Once the International Olympic Committee (IOC) announced that non-sponsors could feature Olympics competitors in their advertising, deploying athletes became a popular means of attaching a brand to the hype surrounding the Games. However, with sponsorship deals getting pricier, marketers may well question the need for an ad full of famous ambassadors.
To see how viewers responded to athletes in Olympic advertising, Neuro-Insight analysed four popular ads from the Games: from Gillette, Visa, Coca-Cola and the National Lottery. A panel of viewers were fitted with headsets and their second by second brain responses to each piece of creative were monitored. We assessed their engagement, emotional response and, crucially, what was encoded into memory; the latter being a key indicator of future purchase intent.
What we found was that athletes don’t have to be famous in order to elicit high levels of memory encoding. In fact, they don’t even have to be real.
Having an interesting story which naturally links the athletes and the product (visually and through narrative development) is far more likely to convey key messages and deliver memorable advertising than an ad that simply showcases a trophy athlete.
Here’s how it works for each ad:
Gillette’s ‘Perfect isn’t pretty’spot showcases big names – like footballer Neymar Jr and swimmer Ning Zetao – and these athletes are, crucially, linked closely to the product. Memory encoding is fairly high when the athletes are first introduced, but response is strongest when they are used alongside messages that are linked to the visuals, such as: ‘Your face takes a beating’ – just as Neymar takes a football to the face. Synchronising lines with on-screen action can help the brain encode brand messages more powerfully, so this is a smart use of brand ambassadors by Gillette.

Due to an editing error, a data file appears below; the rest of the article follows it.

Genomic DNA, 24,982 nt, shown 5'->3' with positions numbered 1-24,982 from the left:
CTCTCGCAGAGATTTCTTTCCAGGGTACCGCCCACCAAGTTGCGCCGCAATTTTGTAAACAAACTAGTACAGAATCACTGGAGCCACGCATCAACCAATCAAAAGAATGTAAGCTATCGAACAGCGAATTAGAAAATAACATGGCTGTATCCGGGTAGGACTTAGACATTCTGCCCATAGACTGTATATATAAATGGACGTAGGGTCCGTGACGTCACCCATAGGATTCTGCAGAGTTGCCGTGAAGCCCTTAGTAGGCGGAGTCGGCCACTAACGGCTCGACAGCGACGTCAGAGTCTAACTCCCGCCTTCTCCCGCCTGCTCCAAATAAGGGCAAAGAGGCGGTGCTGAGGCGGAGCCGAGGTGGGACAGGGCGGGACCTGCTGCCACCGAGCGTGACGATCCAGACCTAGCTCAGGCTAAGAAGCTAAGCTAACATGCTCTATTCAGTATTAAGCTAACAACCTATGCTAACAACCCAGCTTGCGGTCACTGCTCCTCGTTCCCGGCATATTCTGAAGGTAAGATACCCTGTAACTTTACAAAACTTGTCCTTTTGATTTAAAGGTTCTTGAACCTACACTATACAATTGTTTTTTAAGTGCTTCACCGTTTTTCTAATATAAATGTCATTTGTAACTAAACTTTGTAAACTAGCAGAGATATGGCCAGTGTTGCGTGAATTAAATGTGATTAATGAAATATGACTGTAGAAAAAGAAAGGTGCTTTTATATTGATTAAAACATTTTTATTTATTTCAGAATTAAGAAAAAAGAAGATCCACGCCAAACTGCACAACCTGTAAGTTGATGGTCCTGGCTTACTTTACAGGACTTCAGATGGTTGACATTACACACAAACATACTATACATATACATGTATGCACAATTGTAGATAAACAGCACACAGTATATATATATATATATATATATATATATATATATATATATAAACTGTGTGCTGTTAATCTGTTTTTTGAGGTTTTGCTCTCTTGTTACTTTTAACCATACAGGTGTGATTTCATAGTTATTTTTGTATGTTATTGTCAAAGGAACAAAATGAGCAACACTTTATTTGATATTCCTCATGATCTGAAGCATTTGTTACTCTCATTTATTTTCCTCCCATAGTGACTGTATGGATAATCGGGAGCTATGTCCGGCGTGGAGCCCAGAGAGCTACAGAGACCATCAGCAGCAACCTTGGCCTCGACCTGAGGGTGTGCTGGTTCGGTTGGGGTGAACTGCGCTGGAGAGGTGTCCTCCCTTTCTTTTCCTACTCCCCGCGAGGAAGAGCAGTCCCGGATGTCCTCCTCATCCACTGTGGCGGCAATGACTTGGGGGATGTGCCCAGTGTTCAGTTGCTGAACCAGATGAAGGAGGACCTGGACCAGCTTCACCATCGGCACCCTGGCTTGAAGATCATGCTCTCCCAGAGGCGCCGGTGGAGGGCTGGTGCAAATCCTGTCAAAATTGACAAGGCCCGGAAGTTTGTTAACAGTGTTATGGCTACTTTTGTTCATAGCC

National Lottery’s ‘I Am Team GB’ animation doesn’t feature any well-known athletes, but the ad neatly links the Lottery and Team GB through flying lottery tickets, literally transforming animated characters into Team GB competitors. The narrative is clear, helping the brain to easily encode the message of the ad and we see a strong peak of memory encoding at the end, when the logo appears.
It goes to show that you do not necessarily need expensive sporting stars to strongly link your brand to the sporting action.
Visa’s ‘The Heart’ elicits strong memory encoding and viewers engage with the “beating heart” story, even though the focus isn’t on a famous athlete. However, despite viewers’ involvement in the story, memory response to the Visa brand is relatively low.
The link between Visa and the preceding story is made at a literal level – “The beating heart of payments” – which requires conscious mental processing to work out. Unlike some of the other ads, the connection isn’t naturally made.
Coca-Cola’s ‘Feelings’ spot uses well-known athletes aligned with a clear narrative; a construct we would expect to work very well, and it does. However, interestingly, what comes across most powerfully of all is the iconic Coke bottle, and this is strongly encoded into memory almost regardless of the athletes around it.
So the ad works well for the brand – but maybe with the suspicion that it might have worked just as well without the expense of the sponsored athletes surrounding it.
Heather Andrew is chief executive at Neuro-Insight
This article was first published in the 31 August issue of The Drum.